Monday, April 25, 2011 -- Gov. John Hickenlooper announced today his three appointments to the Colorado Reapportionment Commission and expressed hope that Colorado Chief Justice Michael Bender’s appointments would result in a commission with precise partisan balance.
Hickenlooper’s three picks are: a former state legislator, Gayle A. Berry, a Republican from Grand Junction, from the 3rd Congressional District; former Mayor of Denver, Wellington Webb, a Democrat from Denver, from the 1st Congressional District; and Arnold Salazar, a Democrat from Alamosa, from the 3rd Congressional District.
“In making these appointments I have endeavored to designate individuals who have deep civic and community experience, and who also reflect the diversity of Colorado in terms of gender, ethnicity, geography and political affiliation,” Hickenlooper wrote in a letter to Chief Justice Bender and General Assembly Leadership. “My three appointments have committed themselves to creating more competitive districts, which should therefore create more competitive elections wherever possible.”
Hickenlooper said the 11-person commission should not reflect a partisan majority for either the Democratic or Republican parties.
“When the Chief Justice of the Colorado Supreme Court makes the final four appointments to this Commission, I hope he will make sure that there is a precise balance between Democrats and Republicans,” Hickenlooper said. “That means appointing at least one unaffiliated voter to the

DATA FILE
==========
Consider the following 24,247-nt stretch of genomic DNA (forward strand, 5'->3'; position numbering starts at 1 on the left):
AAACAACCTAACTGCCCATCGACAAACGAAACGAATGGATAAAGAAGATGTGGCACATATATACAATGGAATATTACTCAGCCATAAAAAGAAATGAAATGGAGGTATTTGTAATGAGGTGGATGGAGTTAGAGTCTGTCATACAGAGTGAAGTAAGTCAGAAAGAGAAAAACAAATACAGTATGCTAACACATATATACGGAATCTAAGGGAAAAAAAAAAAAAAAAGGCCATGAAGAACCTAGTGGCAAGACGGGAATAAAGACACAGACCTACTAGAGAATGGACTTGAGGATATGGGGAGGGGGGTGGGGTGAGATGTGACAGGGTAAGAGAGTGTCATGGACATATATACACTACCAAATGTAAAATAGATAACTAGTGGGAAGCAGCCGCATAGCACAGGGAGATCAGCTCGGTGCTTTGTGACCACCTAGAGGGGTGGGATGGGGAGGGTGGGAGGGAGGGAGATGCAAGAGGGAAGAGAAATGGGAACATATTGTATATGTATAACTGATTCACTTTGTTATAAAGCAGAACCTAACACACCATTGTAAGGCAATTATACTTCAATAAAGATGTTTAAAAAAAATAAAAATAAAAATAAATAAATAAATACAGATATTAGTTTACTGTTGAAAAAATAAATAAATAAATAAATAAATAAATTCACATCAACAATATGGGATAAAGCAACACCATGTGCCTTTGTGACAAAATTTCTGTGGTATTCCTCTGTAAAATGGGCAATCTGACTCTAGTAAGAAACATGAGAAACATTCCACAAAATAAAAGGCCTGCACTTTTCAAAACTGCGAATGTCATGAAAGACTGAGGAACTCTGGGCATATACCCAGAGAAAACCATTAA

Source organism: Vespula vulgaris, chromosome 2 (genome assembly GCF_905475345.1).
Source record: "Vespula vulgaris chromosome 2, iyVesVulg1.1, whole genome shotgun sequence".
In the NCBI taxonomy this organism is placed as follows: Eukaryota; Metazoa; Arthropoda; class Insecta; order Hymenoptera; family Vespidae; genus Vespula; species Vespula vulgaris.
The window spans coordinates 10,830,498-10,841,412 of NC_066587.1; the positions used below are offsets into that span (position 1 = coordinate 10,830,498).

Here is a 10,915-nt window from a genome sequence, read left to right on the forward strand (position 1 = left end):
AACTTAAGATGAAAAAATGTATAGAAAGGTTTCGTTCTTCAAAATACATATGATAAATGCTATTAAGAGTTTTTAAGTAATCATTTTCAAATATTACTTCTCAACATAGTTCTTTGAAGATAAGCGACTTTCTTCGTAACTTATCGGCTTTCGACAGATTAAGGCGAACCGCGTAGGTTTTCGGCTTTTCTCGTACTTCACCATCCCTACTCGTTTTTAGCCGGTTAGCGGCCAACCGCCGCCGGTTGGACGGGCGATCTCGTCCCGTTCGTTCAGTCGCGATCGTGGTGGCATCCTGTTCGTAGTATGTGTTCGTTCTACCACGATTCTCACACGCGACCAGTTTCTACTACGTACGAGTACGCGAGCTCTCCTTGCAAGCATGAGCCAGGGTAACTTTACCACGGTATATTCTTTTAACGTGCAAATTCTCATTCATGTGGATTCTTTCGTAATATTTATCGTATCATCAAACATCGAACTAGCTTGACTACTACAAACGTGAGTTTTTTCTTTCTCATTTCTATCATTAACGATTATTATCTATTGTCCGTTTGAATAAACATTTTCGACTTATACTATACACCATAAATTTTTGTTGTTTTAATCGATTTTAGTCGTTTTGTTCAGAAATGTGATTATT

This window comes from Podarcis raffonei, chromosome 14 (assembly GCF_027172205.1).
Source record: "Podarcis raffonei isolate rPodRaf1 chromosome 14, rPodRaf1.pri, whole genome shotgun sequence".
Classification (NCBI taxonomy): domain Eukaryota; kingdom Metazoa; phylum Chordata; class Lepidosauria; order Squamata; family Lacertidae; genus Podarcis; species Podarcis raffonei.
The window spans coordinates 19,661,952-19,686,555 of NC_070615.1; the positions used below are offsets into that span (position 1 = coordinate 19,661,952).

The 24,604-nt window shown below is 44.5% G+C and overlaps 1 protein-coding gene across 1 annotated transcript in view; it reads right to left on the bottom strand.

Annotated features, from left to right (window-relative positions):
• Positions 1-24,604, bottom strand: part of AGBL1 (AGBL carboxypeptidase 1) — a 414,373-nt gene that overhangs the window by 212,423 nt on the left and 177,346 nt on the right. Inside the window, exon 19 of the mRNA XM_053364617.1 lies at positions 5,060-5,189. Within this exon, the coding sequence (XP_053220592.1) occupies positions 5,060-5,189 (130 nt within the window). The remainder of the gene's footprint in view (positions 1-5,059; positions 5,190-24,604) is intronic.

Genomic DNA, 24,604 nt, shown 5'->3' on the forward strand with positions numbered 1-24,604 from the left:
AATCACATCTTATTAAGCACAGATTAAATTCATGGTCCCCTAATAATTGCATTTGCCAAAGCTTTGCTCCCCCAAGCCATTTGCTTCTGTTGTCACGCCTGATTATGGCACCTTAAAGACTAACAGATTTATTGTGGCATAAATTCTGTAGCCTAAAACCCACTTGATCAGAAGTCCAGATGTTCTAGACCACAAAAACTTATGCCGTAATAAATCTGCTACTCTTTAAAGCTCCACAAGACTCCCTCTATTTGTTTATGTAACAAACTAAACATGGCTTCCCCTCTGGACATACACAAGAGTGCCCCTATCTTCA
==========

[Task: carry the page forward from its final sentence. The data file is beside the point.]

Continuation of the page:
Commission. Neither political party should have a majority in this process and we ought to encourage consensus on the Commission.”
The Colorado Reapportionment Commission will meet to redraw the boundaries of the state’s legislative districts. This is separate from the redistricting work going on in the General Assembly to redraw the state’s Congressional districts. More information about the Colorado Reapportionment Commission can be found by clicking here.
“Mayor Webb has agreed to serve as an elder statesman with previous experience in the reapportionment process,” Hickenlooper said. “He served 30 years ago – the last time a reapportionment plan was approved without going to court. It’s our hope that Colorado will benefit from a similar result this time.”